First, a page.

Play Anything: The Pleasure of Limits, the Uses of Boredom, and the Secret of Games

Basic. Sept. 2016. 288p. notes. index. ISBN 9780465051724. $26.99. PHIL
OrangeReviewStarWhat is play? How do you define fun? Bogost (Ivan Allen Coll. Distinguished Chair in Media Studies, Georgia Inst. of Technology; How To Talk About Videogames) has poured a lot of thought and work into answering those questions. His book doesn't argue for gamifying your life; it explores the conditions necessary for play and fun and convinces us to change how we think about these concepts. Bogost analyzes the everyday—lawn maintenance, golf, navigating a crowded shopping mall—and debunks long-held notions of pleasure. He takes on ideas from high and low culture, challenging in one breath the works of novelist David Foster Wallace and German philosopher Martin Heidegger, and in the next taking down the "spoonful of sugar" from the musical Mary Poppins. Along the way, he examines play in the contexts of creativity, asceticism, boredom, pleasure, and novelty, and in the process challenges readers to rethink its applications. Perhaps Bogost's most trenchant move is pinpointing irony as fun's most powerful archenemy.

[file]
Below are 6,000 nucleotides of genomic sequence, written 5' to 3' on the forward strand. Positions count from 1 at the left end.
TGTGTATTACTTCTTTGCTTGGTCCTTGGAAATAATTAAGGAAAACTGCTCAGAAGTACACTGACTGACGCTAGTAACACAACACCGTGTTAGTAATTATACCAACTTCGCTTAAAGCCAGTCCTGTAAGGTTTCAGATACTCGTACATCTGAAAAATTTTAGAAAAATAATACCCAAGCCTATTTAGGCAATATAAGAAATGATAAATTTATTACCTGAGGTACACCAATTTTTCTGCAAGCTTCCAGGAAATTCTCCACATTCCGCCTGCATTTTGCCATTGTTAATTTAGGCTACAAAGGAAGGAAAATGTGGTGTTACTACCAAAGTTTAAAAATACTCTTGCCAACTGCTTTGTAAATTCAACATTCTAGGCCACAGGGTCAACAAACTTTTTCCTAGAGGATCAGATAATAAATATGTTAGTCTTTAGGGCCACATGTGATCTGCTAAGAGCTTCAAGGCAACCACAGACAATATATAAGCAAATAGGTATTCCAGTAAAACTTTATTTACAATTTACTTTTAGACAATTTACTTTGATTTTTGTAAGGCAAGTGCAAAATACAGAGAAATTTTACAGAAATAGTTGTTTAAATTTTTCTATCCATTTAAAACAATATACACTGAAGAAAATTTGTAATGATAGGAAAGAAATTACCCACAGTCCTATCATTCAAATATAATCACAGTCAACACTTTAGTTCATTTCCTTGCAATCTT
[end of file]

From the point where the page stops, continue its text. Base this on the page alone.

VERDICT An essential read for those seeking to understand how a new idea of play can be positive for our lives.
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